History of Lambretta

Italy, more than any other country, is known for its motorscooters. In the movies, a photograph of Rome, or in a story about this sunbathed country, the motorscooter is an obvious feature in the Italian way of life. The name most often mentioned when scooters are discussed is Lambretta, and the story of this marquee is a study of the post-war industrialisation of Italy. The Lambretta, like many of its European brothers, is locked up and interwoven with a parent company that produces many other products in addition to its two-wheeled vehicles.

The story of this legendary scooter actually began in 1922, when Ferdinando Innocenti moved to Rome from his native Pescia for the purpose of building a factory. The product of this enterprising industrialist was steel tubing, and such ingenuity was involved that Innocenti's wares became renowned throughout Europe.

In 1931, Ferdinando moved to Milan, which had become the industrial centre of Italy, and a new and much larger factory was built. Mr. Innocenti developed a seamless steel tube for industry, and 6000 people were employed in this plant.

Then came World War II, and the factory was reduced to a smouldering pile of rubble. When Ferdinando viewed his war damaged homeland in 1946, he saw the roads torn up, cities levelled, and the populace left with little means of transportation. Like Mr. Piaggio, he reasoned that the answer to the transportation problem, was the motorscooter - a vehicle that would feature a low production cost, be inexpensive to operate, and would offer better weather protection than a motorcycle. The production of motorscooters began in 1947, after one year had been spent in developing and testing the prototype model. As well as the obvious Italy, Lambretta's have been made around the world, from their birth place in Italy to other countries such as Spain, India, Argentina, Brazil, Chile and more. Although some producers did market the Lambretta under differing names, such as the Serveta from Spain, the Siambretta from South America, they all share the family design that came originally from Italy.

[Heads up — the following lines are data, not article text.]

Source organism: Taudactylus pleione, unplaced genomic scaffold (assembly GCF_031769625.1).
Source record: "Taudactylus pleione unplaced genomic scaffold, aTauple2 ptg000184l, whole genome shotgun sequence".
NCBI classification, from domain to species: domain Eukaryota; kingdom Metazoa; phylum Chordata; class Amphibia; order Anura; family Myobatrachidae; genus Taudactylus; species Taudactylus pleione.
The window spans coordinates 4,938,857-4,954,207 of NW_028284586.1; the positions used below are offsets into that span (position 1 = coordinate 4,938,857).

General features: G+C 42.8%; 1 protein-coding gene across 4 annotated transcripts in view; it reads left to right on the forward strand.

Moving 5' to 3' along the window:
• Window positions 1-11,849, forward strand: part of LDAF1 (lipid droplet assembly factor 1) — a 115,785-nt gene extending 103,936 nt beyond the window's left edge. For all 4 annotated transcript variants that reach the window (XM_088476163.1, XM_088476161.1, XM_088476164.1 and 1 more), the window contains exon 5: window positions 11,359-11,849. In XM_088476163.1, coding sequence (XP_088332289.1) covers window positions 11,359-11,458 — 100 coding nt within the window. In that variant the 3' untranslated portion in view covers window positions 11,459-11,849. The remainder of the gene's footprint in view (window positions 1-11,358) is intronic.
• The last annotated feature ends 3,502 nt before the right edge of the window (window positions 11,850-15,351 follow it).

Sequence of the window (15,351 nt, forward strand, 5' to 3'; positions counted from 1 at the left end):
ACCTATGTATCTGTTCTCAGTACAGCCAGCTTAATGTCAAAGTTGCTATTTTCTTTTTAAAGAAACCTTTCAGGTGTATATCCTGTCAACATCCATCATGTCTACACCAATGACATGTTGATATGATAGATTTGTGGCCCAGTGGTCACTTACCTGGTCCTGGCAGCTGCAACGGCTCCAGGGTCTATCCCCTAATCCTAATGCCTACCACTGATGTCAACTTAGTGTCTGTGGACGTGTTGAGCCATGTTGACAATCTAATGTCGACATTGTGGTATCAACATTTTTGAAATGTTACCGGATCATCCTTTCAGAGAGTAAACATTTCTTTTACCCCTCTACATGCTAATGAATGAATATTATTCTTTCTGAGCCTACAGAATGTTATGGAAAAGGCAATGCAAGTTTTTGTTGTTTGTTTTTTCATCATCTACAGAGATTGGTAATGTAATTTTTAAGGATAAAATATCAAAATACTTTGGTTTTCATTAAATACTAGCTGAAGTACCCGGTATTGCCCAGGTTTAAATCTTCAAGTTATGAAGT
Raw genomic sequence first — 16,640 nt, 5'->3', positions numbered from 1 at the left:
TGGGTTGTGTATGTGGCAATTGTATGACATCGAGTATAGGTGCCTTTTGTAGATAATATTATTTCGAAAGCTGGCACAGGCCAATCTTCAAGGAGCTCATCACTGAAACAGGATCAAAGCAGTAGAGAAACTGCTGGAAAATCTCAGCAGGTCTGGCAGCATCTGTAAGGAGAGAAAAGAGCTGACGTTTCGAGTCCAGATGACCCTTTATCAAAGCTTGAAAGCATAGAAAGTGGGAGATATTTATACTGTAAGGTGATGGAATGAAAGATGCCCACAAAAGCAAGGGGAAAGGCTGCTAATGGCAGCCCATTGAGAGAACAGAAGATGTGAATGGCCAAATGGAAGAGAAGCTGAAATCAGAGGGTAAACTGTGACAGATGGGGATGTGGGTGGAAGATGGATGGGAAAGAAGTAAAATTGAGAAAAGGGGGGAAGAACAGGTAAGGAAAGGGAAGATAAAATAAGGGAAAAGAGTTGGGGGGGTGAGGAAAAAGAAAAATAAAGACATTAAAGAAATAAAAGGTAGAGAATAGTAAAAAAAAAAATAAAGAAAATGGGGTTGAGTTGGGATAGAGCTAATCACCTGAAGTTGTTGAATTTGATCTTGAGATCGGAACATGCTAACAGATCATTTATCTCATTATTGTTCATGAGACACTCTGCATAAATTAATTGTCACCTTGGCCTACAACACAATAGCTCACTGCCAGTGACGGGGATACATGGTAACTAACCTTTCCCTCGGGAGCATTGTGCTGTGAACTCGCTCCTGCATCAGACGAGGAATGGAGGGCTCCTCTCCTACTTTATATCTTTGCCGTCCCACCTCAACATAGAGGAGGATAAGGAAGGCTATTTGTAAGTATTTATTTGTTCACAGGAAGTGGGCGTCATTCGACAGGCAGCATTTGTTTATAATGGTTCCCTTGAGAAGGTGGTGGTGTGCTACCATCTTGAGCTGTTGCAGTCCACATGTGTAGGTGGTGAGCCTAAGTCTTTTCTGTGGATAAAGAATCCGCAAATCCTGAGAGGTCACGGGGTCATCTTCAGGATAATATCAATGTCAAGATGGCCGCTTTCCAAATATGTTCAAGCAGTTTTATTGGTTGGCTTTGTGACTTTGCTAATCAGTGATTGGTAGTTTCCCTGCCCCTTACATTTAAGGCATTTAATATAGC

Innocenti's demise came at a time when sales of scooters were slowing down due to small cars entering the market at affordable prices. BMC struck a deal with Innocenti for them to produce cars under license from BMC. Within this contract was a clause should Innocenti ever decided to sell, BMC had first refusal. The inevitable happened, Innocenti was sold to BMC, who quickly saw the Lambretta products as a gimmick. Long industrial strikes ensued, along with poor scooter sales eventually lead to the closure of the Innocenti factory in 1972. The factory was sold to the Indian government, and Scooters India Ltd began production using the Innocenti tooling around two years later. S.I.L stopped producing two wheeled scooters in 1998, and today survive on producing their own version of the Lambro three wheeler.